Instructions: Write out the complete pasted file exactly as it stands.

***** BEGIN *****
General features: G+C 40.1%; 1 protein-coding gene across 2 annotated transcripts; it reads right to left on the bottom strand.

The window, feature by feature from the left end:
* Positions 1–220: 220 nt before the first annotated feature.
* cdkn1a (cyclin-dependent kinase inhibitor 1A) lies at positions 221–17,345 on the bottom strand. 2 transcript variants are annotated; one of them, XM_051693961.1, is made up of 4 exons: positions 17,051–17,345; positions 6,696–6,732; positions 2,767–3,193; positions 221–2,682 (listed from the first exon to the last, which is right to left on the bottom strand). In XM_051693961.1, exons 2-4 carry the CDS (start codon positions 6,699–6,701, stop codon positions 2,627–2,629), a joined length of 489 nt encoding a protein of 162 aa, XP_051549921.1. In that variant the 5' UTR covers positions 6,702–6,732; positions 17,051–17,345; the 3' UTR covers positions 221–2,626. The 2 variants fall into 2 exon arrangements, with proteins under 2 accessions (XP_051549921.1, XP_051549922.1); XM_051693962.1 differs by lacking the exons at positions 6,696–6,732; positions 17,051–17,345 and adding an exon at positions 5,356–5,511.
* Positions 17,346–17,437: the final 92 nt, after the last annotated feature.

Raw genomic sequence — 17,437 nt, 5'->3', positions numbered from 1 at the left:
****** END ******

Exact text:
General features: G+C 40.1%; 1 protein-coding gene across 2 annotated transcripts; it reads right to left on the bottom strand.

The window, feature by feature from the left end:
* Positions 1–220: 220 nt before the first annotated feature.
* cdkn1a (cyclin-dependent kinase inhibitor 1A) lies at positions 221–17,345 on the bottom strand. 2 transcript variants are annotated; one of them, XM_051693961.1, is made up of 4 exons: positions 17,051–17,345; positions 6,696–6,732; positions 2,767–3,193; positions 221–2,682 (listed from the first exon to the last, which is right to left on the bottom strand). In XM_051693961.1, exons 2-4 carry the CDS (start codon positions 6,699–6,701, stop codon positions 2,627–2,629), a joined length of 489 nt encoding a protein of 162 aa, XP_051549921.1. In that variant the 5' UTR covers positions 6,702–6,732; positions 17,051–17,345; the 3' UTR covers positions 221–2,626. The 2 variants fall into 2 exon arrangements, with proteins under 2 accessions (XP_051549921.1, XP_051549922.1); XM_051693962.1 differs by lacking the exons at positions 6,696–6,732; positions 17,051–17,345 and adding an exon at positions 5,356–5,511.
* Positions 17,346–17,437: the final 92 nt, after the last annotated feature.

Raw genomic sequence — 17,437 nt, 5'->3', positions numbered from 1 at the left: